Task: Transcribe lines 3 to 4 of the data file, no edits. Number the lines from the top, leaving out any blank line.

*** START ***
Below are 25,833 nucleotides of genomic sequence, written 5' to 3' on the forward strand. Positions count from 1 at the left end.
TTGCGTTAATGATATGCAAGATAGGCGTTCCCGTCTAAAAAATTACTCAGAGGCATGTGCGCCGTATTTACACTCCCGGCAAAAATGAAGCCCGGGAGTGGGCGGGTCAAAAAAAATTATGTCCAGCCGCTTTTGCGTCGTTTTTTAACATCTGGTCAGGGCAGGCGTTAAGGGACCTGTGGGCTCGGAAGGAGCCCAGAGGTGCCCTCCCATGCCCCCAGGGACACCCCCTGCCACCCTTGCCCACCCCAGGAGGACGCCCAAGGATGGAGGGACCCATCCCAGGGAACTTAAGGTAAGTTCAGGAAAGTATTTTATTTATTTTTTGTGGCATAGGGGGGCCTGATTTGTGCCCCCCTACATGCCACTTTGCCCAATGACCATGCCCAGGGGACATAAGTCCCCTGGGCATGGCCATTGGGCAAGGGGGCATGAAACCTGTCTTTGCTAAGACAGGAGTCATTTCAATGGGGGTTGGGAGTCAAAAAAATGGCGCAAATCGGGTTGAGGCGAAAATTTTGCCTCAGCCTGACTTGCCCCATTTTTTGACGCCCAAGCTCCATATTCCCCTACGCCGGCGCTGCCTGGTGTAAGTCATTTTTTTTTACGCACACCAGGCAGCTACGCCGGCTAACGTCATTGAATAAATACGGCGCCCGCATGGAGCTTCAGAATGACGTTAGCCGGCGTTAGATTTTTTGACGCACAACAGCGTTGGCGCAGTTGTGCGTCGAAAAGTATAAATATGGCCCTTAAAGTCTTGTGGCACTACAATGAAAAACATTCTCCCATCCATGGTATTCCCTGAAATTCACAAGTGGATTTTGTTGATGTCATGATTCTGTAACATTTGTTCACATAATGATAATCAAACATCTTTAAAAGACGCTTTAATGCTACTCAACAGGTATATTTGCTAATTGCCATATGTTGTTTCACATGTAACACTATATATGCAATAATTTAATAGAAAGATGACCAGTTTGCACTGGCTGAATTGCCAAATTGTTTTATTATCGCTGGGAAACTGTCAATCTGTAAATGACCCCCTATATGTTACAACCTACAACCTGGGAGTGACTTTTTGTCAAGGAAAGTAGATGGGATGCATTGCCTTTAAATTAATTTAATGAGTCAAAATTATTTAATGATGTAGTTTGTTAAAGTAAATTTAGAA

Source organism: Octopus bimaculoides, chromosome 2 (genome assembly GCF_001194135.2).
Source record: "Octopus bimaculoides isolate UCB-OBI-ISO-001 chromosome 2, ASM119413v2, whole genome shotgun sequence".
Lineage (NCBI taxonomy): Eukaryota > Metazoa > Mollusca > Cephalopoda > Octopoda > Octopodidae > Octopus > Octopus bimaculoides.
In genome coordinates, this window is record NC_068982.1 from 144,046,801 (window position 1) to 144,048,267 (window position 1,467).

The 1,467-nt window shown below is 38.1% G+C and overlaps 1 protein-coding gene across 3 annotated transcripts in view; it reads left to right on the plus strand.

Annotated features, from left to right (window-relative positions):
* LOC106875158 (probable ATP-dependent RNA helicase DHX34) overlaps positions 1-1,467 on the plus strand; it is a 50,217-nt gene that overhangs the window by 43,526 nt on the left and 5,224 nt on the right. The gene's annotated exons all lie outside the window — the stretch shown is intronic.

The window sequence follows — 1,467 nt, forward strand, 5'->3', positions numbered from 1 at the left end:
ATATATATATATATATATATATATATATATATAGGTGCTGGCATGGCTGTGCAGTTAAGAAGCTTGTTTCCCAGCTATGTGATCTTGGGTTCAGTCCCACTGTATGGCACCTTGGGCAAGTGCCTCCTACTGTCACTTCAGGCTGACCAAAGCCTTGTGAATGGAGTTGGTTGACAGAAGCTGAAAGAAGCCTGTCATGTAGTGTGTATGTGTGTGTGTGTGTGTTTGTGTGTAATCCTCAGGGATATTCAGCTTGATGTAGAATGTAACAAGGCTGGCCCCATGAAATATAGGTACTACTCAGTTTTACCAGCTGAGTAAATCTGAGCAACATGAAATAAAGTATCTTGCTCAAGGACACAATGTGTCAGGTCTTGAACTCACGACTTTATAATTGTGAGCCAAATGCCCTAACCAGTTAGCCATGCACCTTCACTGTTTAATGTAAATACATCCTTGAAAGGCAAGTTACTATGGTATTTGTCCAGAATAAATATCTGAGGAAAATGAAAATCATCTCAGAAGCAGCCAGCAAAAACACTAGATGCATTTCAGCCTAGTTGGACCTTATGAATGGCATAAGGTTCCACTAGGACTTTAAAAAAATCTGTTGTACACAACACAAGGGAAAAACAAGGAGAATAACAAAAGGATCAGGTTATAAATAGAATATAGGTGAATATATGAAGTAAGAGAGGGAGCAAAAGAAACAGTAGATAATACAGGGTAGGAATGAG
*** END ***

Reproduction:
Source organism: Octopus bimaculoides, chromosome 2 (genome assembly GCF_001194135.2).
Source record: "Octopus bimaculoides isolate UCB-OBI-ISO-001 chromosome 2, ASM119413v2, whole genome shotgun sequence".